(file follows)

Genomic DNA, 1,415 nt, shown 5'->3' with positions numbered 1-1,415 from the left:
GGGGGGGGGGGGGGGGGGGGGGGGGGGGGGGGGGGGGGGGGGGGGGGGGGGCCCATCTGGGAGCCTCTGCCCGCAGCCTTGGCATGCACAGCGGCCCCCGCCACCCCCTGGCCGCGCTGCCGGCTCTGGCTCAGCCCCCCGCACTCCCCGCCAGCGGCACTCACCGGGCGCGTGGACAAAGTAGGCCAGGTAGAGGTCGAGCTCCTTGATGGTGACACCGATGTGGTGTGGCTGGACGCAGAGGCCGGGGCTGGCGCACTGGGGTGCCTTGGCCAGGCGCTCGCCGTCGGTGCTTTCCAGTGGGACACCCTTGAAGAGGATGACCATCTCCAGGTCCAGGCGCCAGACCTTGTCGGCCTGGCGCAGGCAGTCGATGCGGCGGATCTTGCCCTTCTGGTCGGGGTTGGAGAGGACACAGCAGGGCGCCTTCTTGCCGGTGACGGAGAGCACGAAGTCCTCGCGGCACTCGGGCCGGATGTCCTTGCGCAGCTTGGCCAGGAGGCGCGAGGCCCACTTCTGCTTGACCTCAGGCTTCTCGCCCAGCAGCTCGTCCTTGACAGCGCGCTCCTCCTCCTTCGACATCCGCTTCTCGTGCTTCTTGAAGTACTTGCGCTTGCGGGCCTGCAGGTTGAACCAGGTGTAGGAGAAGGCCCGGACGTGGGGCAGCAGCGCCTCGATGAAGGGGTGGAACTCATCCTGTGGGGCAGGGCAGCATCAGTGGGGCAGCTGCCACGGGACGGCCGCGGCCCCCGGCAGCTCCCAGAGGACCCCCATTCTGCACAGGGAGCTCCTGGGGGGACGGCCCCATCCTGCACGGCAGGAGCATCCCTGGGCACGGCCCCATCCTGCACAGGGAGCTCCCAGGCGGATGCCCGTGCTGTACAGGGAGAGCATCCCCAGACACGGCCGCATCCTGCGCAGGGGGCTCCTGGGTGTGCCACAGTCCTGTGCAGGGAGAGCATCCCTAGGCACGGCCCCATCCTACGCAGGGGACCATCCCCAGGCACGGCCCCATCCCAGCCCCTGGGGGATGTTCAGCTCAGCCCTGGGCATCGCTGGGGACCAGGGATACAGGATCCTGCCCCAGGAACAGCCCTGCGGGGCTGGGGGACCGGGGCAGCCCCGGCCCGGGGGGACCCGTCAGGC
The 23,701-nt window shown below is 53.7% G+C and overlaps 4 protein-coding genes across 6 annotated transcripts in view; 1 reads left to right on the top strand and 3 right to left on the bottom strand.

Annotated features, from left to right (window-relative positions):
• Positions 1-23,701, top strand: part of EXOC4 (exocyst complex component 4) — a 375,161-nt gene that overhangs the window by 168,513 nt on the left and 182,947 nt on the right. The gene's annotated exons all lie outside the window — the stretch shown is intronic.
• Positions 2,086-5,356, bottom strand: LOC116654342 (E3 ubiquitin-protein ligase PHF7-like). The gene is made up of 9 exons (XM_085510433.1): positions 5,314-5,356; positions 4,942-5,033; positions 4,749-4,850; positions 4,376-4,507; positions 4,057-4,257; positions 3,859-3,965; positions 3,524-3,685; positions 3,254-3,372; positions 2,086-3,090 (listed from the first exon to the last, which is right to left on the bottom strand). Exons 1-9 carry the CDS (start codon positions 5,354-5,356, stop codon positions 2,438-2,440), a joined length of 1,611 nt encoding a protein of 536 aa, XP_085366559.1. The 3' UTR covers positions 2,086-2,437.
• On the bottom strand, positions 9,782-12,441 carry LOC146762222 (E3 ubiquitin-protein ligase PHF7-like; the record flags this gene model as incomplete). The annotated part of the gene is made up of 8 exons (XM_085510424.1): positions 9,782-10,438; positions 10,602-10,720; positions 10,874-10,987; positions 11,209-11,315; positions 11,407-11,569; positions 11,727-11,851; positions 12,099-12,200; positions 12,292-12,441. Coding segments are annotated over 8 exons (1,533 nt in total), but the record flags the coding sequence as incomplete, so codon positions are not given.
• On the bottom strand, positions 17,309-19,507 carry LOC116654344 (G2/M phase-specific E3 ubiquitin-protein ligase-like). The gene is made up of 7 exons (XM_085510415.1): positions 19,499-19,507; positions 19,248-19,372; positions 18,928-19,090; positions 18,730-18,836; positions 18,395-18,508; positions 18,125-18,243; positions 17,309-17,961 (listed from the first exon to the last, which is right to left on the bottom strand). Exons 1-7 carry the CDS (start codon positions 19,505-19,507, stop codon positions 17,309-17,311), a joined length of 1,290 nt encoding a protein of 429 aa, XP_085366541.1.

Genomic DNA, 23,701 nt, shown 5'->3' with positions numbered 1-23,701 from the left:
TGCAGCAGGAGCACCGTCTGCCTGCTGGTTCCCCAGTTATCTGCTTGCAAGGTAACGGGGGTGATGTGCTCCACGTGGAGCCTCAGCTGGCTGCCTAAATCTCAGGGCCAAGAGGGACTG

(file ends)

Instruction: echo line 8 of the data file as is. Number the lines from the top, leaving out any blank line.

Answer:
• On the bottom strand, positions 17,309-19,507 carry LOC116654344 (G2/M phase-specific E3 ubiquitin-protein ligase-like). The gene is made up of 7 exons (XM_085510415.1): positions 19,499-19,507; positions 19,248-19,372; positions 18,928-19,090; positions 18,730-18,836; positions 18,395-18,508; positions 18,125-18,243; positions 17,309-17,961 (listed from the first exon to the last, which is right to left on the bottom strand). Exons 1-7 carry the CDS (start codon positions 19,505-19,507, stop codon positions 17,309-17,311), a joined length of 1,290 nt encoding a protein of 429 aa, XP_085366541.1.